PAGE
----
It has been exactly one month since Canada reopened its southern border to fully vaccinated Americans looking to enjoy a little "nonessential travel," which is what bureaucrats call vacation.
But is it safe for U.S. tourists to venture north?
The U.S. government isn't so sure.
In recent days, both the State Department and the Centers for Disease Control and Prevention have raised their threat assessments for Canada to level 3 out of 4, warning of a "high level of Covid-19" in the country and advising Americans to "reconsider travel."
The European Union, meanwhile, is far less concerned about Canada. In its biweekly review of the list of non-EU countries whose citizens can enter the bloc's 27 member states with relatively lax Covid-related requirements, the EU's governing body declared today that Canada is still safe based on an assessment of the epidemiological situation within Canadian borders.
There are currently only 12 countries (plus the Chinese territories of Hong Kong and Macau) on the EU's safe list. The U.S., for its part, got booted from the honor roll at the end of August.
What's more, the U.S. has not reciprocated Canada's decision to reopen its side of the land border—for now, nonessential driving traffic can only go one way, from the U.S. to Canada, not vice versa. (The closure of the land border does not affect air travel.)
Technically, the U.S. border is set to reopen in less than two weeks, on September 21, but the closure may be extended due to the U.S. government's concerns over infection levels. That's what has happened on a monthly basis since March 2020, even in August of this year, after Canada had started letting vaccinated Americans in.
So to review: The U.S. wants to keep Canadians out (and recommends Americans don't go north, too) because of Canada's coronavirus numbers, while Europe extends a warm Willkommen to Canadians based on the same numbers.
Hope that clears everything up.
Looking at the data, it is evident that Canada is experiencing a Delta variant spike, with cases up 36% over the last two weeks, according to the New York Times.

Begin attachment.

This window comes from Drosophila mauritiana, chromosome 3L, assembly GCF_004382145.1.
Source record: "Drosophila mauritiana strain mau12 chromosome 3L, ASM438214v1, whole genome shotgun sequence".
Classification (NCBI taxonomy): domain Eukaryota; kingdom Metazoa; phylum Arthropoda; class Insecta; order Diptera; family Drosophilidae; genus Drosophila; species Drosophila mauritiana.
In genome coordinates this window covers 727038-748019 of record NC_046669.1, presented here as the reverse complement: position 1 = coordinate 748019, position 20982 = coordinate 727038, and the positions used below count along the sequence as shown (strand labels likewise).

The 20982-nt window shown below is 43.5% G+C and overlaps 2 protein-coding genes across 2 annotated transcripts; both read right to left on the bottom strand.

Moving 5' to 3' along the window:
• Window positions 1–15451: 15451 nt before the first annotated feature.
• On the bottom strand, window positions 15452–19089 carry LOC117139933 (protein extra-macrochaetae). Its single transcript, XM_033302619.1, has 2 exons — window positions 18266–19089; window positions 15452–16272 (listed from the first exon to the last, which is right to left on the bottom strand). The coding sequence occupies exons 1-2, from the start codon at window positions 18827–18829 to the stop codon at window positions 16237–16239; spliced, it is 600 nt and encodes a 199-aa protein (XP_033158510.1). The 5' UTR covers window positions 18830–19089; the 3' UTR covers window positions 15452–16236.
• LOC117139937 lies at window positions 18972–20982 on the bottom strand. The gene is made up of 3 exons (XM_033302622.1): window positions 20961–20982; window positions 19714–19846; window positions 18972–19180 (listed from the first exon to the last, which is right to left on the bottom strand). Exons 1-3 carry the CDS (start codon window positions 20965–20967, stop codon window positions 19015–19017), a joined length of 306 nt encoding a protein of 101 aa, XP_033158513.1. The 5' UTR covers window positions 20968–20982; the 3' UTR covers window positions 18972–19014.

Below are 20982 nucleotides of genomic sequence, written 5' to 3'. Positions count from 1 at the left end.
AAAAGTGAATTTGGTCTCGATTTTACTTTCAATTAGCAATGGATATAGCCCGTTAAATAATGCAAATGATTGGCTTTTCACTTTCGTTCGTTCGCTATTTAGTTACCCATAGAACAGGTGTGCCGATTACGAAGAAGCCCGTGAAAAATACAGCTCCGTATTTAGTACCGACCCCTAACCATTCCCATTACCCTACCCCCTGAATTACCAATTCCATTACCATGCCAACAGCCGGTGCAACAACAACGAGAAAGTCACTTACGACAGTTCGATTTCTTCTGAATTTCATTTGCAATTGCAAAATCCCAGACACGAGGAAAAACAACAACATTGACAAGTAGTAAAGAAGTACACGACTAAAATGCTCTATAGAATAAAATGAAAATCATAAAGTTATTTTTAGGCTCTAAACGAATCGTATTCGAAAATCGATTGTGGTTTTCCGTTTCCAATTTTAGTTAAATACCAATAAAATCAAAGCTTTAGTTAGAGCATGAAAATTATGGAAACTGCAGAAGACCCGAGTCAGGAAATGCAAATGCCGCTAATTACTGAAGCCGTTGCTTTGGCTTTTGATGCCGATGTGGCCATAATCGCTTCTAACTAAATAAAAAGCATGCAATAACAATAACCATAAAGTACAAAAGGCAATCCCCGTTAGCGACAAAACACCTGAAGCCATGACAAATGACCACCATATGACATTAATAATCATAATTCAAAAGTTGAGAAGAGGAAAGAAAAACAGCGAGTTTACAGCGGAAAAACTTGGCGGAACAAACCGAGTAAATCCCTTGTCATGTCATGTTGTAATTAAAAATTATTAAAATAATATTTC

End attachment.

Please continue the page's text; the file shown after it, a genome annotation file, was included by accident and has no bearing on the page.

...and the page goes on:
The newspaper reports that case numbers in the U.S., on the other hand, have actually decreased by 3% in the same period.
But it's important to put these figures in perspective.
As Newsweek points out, Canada's current increase in cases appears more drastic because the country managed to keep infections fairly low during most of the summer.
With the current surge, Reuters calculates that over the last 7 days Canada has averaged 69 cases per 100,000 people, with the situation especially dire in the rural provinces of Saskatchewan and Alberta.
Though that rate isn't anything to cheer over, it's considerably lower—nearly 5 times lower, as a matter of fact—than the 327 infections per 100,000 people reported over the last 7 days in the United States.
According to the Times data, Canadian destinations such as Prince Edward Island, Nova Scotia, and Newfoundland have been reporting, on average, fewer than 10 new coronavirus cases per day.
Texas and Florida, by comparison, have been reporting an average of more than 15,000 daily cases apiece.
When making your own risk assessment for travel, it's only fair to factor all of that in.
Considering Canada's Covid numbers, even amid the current spike, it also seems only fair for the United States to resume letting Canadians cross the land border.
Though with the Delta variant still on a rampage in the U.S., you might wonder why they'd want to.